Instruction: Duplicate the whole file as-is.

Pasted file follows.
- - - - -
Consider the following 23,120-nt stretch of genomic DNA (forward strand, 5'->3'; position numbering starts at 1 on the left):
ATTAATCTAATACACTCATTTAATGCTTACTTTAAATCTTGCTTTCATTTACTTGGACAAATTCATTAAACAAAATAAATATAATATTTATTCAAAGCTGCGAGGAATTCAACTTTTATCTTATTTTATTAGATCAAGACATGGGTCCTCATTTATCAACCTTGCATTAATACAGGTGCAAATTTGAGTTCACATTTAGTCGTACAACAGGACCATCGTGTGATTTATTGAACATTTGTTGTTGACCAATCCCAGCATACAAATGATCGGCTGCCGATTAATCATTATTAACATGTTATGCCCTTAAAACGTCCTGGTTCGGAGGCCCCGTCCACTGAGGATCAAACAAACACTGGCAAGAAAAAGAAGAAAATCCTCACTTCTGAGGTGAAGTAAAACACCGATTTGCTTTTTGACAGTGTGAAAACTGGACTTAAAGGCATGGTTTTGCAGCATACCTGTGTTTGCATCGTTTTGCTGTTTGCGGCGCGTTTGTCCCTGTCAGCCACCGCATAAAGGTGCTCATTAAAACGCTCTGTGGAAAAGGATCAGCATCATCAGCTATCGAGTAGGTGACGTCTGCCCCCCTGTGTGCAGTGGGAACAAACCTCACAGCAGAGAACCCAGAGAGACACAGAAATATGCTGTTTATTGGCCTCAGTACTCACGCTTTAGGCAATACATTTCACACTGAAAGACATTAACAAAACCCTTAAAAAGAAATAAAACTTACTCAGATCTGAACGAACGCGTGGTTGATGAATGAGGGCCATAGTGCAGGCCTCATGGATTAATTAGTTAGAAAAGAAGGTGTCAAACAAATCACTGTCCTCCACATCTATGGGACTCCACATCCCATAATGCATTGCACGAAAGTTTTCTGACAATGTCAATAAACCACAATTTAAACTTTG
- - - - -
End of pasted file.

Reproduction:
Consider the following 23,120-nt stretch of genomic DNA (forward strand, 5'->3'; position numbering starts at 1 on the left):
ATTAATCTAATACACTCATTTAATGCTTACTTTAAATCTTGCTTTCATTTACTTGGACAAATTCATTAAACAAAATAAATATAATATTTATTCAAAGCTGCGAGGAATTCAACTTTTATCTTATTTTATTAGATCAAGACATGGGTCCTCATTTATCAACCTTGCATTAATACAGGTGCAAATTTGAGTTCACATTTAGTCGTACAACAGGACCATCGTGTGATTTATTGAACATTTGTTGTTGACCAATCCCAGCATACAAATGATCGGCTGCCGATTAATCATTATTAACATGTTATGCCCTTAAAACGTCCTGGTTCGGAGGCCCCGTCCACTGAGGATCAAACAAACACTGGCAAGAAAAAGAAGAAAATCCTCACTTCTGAGGTGAAGTAAAACACCGATTTGCTTTTTGACAGTGTGAAAACTGGACTTAAAGGCATGGTTTTGCAGCATACCTGTGTTTGCATCGTTTTGCTGTTTGCGGCGCGTTTGTCCCTGTCAGCCACCGCATAAAGGTGCTCATTAAAACGCTCTGTGGAAAAGGATCAGCATCATCAGCTATCGAGTAGGTGACGTCTGCCCCCCTGTGTGCAGTGGGAACAAACCTCACAGCAGAGAACCCAGAGAGACACAGAAATATGCTGTTTATTGGCCTCAGTACTCACGCTTTAGGCAATACATTTCACACTGAAAGACATTAACAAAACCCTTAAAAAGAAATAAAACTTACTCAGATCTGAACGAACGCGTGGTTGATGAATGAGGGCCATAGTGCAGGCCTCATGGATTAATTAGTTAGAAAAGAAGGTGTCAAACAAATCACTGTCCTCCACATCTATGGGACTCCACATCCCATAATGCATTGCACGAAAGTTTTCTGACAATGTCAATAAACCACAATTTAAACTTTG